Yesterday, it was just me down at the museum. I made a couple of great contacts, though.
The first was with Fred, KI4XH. Fred was operating his Collins S-Line gear, and keying it with a bug. About halfway through the QSO, he switched over to a VibroKeyer single-lever paddle, keying a Hallicrafters HA-1 keyer.
The HA-1, or T.O. Keyer, was a commercialization of the vaccum-tube keyer designed by W9TO. in the 1950s. It occurred to me that maybe building one of these things is something that I could do with al the tubes that I have. Unfortunately, I can’t seem to find the schematic on the Net. There is an an article in the May 1959 issue of QST by W9TO, but this is for the first transistor keyer. If any of you have a schematic and can scan it for me, or can point me to where I can find it, I would appreciate it.
After making a couple of CW contacts, I thought I’d try making a phone contact. Tuning to 7220 kHz, I found our favorite frequency occupied by W0S, a special event station commemorating the sinking of the Titanic. W0S was operating from the Titanic Museum in Branson, MO. According to their website, “This event will commemorate the heroic efforts of Harold McBride and John ‘Jack’ Phillips as they sat at the Marconi radio in the Titanic sending the first ever SOS.” They’ll be on the air until 2200 UTC Sunday, April 11.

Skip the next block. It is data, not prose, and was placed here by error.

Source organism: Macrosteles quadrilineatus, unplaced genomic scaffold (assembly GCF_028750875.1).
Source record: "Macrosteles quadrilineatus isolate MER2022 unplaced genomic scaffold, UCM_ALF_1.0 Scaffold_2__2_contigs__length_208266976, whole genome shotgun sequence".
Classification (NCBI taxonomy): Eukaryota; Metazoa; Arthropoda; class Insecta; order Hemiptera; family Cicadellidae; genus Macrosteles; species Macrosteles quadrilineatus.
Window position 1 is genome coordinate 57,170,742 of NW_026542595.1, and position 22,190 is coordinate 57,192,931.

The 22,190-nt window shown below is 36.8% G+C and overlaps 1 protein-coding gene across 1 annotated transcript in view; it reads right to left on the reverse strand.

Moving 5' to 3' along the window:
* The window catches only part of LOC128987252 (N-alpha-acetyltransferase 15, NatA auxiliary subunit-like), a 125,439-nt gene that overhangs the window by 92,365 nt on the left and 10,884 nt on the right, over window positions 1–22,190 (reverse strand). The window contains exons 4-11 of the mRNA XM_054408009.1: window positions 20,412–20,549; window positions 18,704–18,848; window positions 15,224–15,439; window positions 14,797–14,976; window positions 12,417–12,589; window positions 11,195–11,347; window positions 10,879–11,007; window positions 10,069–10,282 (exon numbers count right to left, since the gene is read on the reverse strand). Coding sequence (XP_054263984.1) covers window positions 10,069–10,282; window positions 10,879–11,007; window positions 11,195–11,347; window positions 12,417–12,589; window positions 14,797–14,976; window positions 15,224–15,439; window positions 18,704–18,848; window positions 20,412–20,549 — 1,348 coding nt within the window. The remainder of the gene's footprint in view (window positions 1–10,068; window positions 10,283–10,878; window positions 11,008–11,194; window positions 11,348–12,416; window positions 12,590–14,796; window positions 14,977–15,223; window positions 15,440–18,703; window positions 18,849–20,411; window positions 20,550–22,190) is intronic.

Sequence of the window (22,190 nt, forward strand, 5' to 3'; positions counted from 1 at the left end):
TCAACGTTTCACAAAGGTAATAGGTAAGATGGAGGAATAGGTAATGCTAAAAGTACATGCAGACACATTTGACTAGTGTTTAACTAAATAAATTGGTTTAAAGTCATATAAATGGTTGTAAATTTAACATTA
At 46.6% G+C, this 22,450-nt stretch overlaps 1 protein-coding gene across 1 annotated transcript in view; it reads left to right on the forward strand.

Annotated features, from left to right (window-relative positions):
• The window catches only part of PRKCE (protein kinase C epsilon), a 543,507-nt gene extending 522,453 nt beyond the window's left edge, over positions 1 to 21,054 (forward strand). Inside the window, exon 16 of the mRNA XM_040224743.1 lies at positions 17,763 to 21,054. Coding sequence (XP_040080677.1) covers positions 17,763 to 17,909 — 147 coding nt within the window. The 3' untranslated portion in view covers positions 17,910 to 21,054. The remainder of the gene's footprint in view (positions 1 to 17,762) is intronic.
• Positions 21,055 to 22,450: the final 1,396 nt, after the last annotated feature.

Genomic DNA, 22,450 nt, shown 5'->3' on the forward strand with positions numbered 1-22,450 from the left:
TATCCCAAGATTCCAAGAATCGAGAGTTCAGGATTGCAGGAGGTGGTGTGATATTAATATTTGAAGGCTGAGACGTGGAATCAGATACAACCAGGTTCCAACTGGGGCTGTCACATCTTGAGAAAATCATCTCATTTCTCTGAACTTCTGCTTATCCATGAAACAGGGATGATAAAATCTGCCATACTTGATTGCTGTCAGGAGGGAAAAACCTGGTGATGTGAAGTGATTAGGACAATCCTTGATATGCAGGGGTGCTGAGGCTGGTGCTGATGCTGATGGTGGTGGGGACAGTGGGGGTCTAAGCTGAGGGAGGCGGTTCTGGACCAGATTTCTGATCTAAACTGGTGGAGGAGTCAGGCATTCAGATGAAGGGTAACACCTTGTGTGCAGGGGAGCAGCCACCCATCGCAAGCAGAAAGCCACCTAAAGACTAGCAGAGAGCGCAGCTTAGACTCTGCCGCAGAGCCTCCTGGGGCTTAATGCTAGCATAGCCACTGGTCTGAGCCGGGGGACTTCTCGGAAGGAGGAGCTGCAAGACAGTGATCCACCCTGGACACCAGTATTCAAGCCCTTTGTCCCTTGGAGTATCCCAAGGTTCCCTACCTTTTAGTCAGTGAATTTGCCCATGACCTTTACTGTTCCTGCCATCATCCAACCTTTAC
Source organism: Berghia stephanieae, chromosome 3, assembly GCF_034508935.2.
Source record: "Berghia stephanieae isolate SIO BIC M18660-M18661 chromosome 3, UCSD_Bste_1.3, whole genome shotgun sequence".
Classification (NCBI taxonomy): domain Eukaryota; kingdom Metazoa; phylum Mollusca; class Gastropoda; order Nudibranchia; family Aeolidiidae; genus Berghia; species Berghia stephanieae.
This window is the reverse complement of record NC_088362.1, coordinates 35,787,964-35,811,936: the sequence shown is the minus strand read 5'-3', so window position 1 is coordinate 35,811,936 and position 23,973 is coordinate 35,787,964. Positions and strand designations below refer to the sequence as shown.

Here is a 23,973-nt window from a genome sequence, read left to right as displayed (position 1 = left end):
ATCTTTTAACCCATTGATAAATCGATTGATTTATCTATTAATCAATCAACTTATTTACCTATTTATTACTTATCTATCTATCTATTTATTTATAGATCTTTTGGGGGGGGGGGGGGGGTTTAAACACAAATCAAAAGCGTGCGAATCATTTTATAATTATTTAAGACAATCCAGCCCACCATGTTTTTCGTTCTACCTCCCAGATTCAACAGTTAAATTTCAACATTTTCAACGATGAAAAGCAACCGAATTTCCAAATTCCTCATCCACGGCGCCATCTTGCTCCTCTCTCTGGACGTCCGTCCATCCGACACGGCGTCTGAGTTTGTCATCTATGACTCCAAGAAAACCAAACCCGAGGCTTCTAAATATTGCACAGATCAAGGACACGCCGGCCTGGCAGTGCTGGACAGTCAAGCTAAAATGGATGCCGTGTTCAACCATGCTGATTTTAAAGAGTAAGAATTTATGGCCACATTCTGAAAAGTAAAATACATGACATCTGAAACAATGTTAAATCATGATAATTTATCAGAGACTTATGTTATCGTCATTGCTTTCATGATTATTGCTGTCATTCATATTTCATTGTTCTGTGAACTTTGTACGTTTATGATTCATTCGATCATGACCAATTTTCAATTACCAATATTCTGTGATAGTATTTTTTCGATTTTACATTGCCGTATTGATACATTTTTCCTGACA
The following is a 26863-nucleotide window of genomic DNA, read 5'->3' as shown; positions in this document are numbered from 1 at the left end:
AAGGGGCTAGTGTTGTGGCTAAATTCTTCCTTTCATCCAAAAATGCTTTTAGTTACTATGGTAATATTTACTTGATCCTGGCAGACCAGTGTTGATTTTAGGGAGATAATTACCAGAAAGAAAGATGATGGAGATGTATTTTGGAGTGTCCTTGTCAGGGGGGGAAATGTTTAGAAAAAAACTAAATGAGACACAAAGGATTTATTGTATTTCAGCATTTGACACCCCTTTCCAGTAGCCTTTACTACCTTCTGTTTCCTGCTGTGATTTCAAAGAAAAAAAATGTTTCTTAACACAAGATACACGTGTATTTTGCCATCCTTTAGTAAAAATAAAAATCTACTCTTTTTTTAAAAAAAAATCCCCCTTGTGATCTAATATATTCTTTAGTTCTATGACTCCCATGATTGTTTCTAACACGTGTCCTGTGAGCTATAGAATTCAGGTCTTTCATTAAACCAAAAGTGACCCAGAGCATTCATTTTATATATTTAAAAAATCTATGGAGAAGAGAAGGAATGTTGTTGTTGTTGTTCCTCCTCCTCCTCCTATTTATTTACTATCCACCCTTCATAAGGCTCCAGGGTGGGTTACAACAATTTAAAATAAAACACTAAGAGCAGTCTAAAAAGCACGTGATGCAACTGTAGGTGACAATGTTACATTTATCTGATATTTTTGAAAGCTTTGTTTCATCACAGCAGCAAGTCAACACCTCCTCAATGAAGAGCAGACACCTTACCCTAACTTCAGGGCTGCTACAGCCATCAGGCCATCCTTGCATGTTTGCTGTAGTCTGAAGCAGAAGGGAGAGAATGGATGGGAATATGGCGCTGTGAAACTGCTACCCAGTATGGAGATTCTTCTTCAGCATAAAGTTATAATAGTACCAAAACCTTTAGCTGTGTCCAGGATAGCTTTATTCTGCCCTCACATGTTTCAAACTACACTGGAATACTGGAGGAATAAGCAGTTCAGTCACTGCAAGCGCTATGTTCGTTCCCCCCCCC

My last QSO was with W1T, a station that was also commemorating the sinking of the Titanic. I made the contact on 14.050 MHz. W1T was operating from somewhere in Maine. At first, I thought that perhaps this was a CW operation from W0S, but it was a completely separate operation. I was unable to find any information on the Net about this station, but they did give me QSL info, so I can get a card from them.
In searching the Net, I found a third special event station commemorating the Titanic. This is an operation of the Titanic Historical Society, which is located in the Springfield, MA area. If I’d known about this, I bet that I could have worked them. Maybe next year.